Blis research shows that in the US, some areas are beginning to show signs of returned mobility, with St. Patrick’s Day revellers returning to celebrate the holiday. The findings show that three-quarters (76%) of 2020 partiers were back out celebrating.
To look at how 2021’s gatherings compared to last year, Blis gathered insights from the 17th of March and compared year on year foot traffic across seven designated market areas: Atlanta, Boston, Chicago, Houston, Los Angeles, New York and San Francisco.
Last year, one in 20 (4.75%) people in each of the seven DMAs analyzed were clocked visiting a bar or restaurant on St Patrick’s Day. Nationally, it was closer to one in 50 (1.91%). This year, 3.6% of people in the seven DMAs were seen in bars on the 17th, compared to 1.2% nationally.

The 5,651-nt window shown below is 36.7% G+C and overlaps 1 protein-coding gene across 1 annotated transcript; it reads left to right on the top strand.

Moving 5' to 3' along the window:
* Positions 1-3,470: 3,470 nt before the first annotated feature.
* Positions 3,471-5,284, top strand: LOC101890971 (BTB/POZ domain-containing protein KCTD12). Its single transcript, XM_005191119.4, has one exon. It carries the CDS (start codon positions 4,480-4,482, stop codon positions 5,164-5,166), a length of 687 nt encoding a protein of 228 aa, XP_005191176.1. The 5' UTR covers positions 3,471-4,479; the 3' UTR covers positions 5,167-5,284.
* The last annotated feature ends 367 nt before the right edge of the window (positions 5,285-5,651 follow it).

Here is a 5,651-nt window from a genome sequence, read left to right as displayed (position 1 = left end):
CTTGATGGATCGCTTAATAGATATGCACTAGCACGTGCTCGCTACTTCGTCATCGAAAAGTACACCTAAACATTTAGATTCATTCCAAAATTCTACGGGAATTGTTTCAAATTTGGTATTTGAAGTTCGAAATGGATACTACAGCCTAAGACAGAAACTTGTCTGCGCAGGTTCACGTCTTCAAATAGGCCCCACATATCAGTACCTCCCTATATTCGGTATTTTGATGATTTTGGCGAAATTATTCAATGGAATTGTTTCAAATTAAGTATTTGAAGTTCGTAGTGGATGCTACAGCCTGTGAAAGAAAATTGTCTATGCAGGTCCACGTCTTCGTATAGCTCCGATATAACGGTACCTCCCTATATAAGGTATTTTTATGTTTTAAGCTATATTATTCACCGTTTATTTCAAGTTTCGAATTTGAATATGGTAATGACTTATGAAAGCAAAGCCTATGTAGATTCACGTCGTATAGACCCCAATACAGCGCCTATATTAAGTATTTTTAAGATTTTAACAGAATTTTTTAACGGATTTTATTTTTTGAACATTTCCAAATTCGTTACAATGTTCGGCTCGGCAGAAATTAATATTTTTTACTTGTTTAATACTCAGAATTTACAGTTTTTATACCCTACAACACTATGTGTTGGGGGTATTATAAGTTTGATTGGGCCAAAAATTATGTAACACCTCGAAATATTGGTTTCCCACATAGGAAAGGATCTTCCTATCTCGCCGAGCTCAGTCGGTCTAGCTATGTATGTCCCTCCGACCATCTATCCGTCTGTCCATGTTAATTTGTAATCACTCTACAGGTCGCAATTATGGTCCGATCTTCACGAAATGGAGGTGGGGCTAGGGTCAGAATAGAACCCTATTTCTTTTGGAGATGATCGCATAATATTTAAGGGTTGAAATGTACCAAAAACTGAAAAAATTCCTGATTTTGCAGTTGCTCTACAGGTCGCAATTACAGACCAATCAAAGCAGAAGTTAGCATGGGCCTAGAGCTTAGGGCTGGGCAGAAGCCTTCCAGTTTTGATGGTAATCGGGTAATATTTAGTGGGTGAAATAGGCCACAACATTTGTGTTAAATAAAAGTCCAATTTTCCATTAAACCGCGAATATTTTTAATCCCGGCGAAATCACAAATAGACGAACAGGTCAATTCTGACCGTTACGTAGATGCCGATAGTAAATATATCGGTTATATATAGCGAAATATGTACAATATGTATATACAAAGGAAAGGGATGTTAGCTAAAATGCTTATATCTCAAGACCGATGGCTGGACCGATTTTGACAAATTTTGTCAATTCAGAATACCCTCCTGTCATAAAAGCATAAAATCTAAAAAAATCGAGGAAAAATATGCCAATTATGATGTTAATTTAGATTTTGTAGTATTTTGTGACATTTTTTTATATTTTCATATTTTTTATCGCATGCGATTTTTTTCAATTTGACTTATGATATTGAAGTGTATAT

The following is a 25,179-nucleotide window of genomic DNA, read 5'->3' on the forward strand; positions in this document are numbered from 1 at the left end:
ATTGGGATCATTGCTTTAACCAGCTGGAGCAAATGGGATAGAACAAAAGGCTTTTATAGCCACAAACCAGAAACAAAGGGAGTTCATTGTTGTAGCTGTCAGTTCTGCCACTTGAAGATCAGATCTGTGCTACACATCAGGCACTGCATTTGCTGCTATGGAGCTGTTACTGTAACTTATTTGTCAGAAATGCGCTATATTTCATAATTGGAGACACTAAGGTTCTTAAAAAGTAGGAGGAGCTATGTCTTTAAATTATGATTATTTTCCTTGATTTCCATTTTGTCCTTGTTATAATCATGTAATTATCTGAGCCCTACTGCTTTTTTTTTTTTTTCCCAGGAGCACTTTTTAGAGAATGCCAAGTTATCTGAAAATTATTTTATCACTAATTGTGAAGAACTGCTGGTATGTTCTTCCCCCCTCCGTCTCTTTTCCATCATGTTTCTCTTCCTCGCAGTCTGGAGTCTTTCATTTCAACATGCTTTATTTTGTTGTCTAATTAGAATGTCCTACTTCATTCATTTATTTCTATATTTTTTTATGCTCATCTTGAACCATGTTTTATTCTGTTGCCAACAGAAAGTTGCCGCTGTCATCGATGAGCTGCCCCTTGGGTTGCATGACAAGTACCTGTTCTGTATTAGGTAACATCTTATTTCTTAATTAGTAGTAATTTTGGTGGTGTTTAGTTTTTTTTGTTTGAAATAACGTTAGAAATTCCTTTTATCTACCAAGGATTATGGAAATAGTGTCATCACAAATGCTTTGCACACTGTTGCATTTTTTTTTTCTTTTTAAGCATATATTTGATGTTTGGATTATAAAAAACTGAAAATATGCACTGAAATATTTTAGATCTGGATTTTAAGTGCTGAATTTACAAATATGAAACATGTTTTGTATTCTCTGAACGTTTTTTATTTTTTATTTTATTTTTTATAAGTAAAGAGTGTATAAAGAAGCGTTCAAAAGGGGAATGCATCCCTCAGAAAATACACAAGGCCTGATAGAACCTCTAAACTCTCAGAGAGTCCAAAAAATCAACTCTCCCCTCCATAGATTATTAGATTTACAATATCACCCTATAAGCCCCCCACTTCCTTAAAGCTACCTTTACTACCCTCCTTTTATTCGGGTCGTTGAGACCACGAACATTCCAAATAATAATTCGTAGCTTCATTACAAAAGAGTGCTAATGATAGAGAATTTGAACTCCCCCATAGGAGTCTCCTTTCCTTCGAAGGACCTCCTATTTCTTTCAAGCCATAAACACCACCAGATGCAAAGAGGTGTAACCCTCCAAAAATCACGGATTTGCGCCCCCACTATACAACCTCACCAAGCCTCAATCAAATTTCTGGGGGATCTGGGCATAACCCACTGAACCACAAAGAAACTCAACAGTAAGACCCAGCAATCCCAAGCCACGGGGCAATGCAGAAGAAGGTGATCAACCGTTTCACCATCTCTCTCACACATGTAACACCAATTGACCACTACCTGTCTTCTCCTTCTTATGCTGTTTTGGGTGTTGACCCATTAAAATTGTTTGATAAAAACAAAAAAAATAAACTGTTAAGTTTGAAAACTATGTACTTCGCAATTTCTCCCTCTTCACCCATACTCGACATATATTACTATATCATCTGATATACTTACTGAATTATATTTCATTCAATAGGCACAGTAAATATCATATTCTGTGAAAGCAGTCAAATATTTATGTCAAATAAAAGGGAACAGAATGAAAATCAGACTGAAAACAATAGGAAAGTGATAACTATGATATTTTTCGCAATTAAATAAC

These small signs of activity may signal people gradually increasing their movements after a year of quarantine. Boston in particular, stands out, seeing an uplift of 32% in bar visitors. New York is also showing signs of increased mobility; it’s only marginally down on 2020’s figures with 14%. While the west coast is lagging behind slightly, data from the DMA’s prove that key areas are also gradually picking up, little-by-little.
The results indicate that a cohort of early adopters (those less risk-averse) are returning to social scenes. Alex Wright, Head of Insights at Blis says: “Unsurprisingly, foot traffic in bars and restaurants hasn’t simply exploded back to where it was a year ago, but the direction of travel is positive. If brands are holding out for things to get back to 100% they could be waiting a while, as a degree of caution persists – and missing out on the higher frequency of purchase from these early-movers already active in the market.”